I was reading daily tweets today and I found really interesting article on Indian Education system by Chetan Bhagat. I liked it and thought that I should share on my blog. Here you go,
I avoid writing columns on the Indian education system as it is not good for my health. For days, my blood continues to boil, i have insomnia and someone real bad. The Indian education system is a problem that can be fixed. It affects the country’s future, impacts almost every family, everyone knows about it and it is commercially viable to fix it. Still, nothing happens because of our great Indian culture of avoiding change at all costs. And because change means sticking out your neck and that, ironically, is something we are not taught to do.
Still, with a movie coming on the education system, which came about because of a book i wrote nearly six years ago, it is important to revisit the issues. Soon, all the media will talk about is the anatomy, diet and romantic chemistry of the main actors. While that makes insightful breakfast reading, it is also important to understand the main problems with our education system that need to be fixed or, rather, should have been fixed 10 years ago
There are two main problems: one, the supply of good college seats and, two, the actual course content and intent behind education.
The first issue is about the supply of A-grade institutions vs the number of A-grade potential students. With one crore students taking the class XII exam each year, the top 10 per cent, the high potential population by any global standard, deserves a world-class institution. That means we need 10 lakh good, A-grade, branded college seats per year. Either the government provides them, or they work with private participants to make it happen. Until that is done, the scramble for seats will be worse than a peak hour Virar fast. No amount of well-meant advice to parents to go easy on kids, telling children to not take stress, will work. I’m sorry, if i have a child who i think is bright, i will fight to make sure he has a good college. If the number of seats is well below the required number, the fight is going to be bloody and ugly. And that is what happens every year.
What makes me most curious is: why doesn’t the government fix it? Real estate and faculty are often the biggest requirements in creating a university. The government has plenty of land. And any advertisement for government teaching jobs gets phenomenal responses. After this, there could be running costs. However, most parents are happy to pay reasonable amounts for college. With coaching classes charging crazy amounts, parents are already spending so much anyway. I understand Indians send $7 billion (over Rs 30,000 crore) as outward remittance for Indian students studying abroad. Part of that money would be diverted inwards if good colleges were available here. The government can actually make money if it runs universities, and add a lot more value to the country than, say, by running the embarassing Air India which flushes crores down the drain every day.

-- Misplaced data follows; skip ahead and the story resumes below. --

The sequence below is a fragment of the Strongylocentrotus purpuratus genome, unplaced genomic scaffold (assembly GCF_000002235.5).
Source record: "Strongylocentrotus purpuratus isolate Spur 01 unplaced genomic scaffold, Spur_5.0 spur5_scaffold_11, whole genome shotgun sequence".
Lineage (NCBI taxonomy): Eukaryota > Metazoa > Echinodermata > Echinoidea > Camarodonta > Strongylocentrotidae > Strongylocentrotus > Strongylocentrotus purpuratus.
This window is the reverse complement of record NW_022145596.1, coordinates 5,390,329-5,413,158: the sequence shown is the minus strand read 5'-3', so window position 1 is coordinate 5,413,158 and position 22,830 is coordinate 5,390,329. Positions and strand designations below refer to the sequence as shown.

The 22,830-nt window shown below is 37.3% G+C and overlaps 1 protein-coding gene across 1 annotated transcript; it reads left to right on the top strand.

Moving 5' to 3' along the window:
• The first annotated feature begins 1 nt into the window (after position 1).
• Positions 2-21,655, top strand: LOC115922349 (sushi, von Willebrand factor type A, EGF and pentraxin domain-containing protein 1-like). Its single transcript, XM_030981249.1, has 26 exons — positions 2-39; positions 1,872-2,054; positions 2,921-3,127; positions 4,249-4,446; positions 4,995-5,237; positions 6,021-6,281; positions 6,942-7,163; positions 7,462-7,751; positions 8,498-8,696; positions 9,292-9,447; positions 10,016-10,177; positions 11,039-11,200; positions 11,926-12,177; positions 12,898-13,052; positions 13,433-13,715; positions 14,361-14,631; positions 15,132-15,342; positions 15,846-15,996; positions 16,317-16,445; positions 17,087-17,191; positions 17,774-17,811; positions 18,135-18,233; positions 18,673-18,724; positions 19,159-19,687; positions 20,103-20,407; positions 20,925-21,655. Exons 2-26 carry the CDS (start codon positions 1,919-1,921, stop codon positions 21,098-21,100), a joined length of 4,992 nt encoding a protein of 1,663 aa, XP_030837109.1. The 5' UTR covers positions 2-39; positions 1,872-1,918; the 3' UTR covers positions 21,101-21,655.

Why can’t Delhi University replicate itself, at four times the size, in the outskirts of Gurgaon? The existing professors will get more senior responsibilities, new teachers will get jobs and the area will develop. If we can have kilometre-long malls and statues that cost hundreds of crores, why not a university that will pay for itself? This is so obvious that the young generation will say: Duh!?
The education system’s second problem: the course content itself. What do we teach in school and college? And how much do you use it in daily life later? Ask yourself, has the world changed in the last 20 years? If yes, has our course content changed at the same pace? Has it even changed at all? Who are the people changing our course materials? Do they have real life corporate exposure?
I am not saying we study only to get a job (though many, many Indians actually do it with that main intention). However, even in the ‘quest for knowledge’ goal of education, our course materials fall short. We emphasise sticking to the course, testing endlessly how well the student has revised his lessons. We treat lessons as rules to be adhered to, and the better you conform, the more likely you are to score. I hated it personally, and i am sure millions do too but they have no choice. Innovation, imagination and creativity crucial for the country as well as more likely to bring the best out of any student have no place in our education system. In fact, we actually ensure we kill this spirit in the child as fast as possible. Because innovation by definition means challenging the existing way, and that is just not something good Indian kids who respect elders do.
The cycle perpetuates itself, and we continue to create a second-rate society of followers rather than change-embracing leaders. I have hope that the current generation will break this norm and start questioning the great Indian way. I have hope that the current HRD minister will acknowledge this problem and do something. I have hope that Indians will start questioning any politician they meet on what they are doing about the education system at every place possible. I have hope that people will realise that making new states is less important than making new state universities. Maybe i am right, maybe my hope is justified and maybe i will live to see the change. Or maybe i’ve got it all wrong, my optimism is misplaced and i am just, as they say, one of the IdiotsChatan Bhagat, best-selling novelist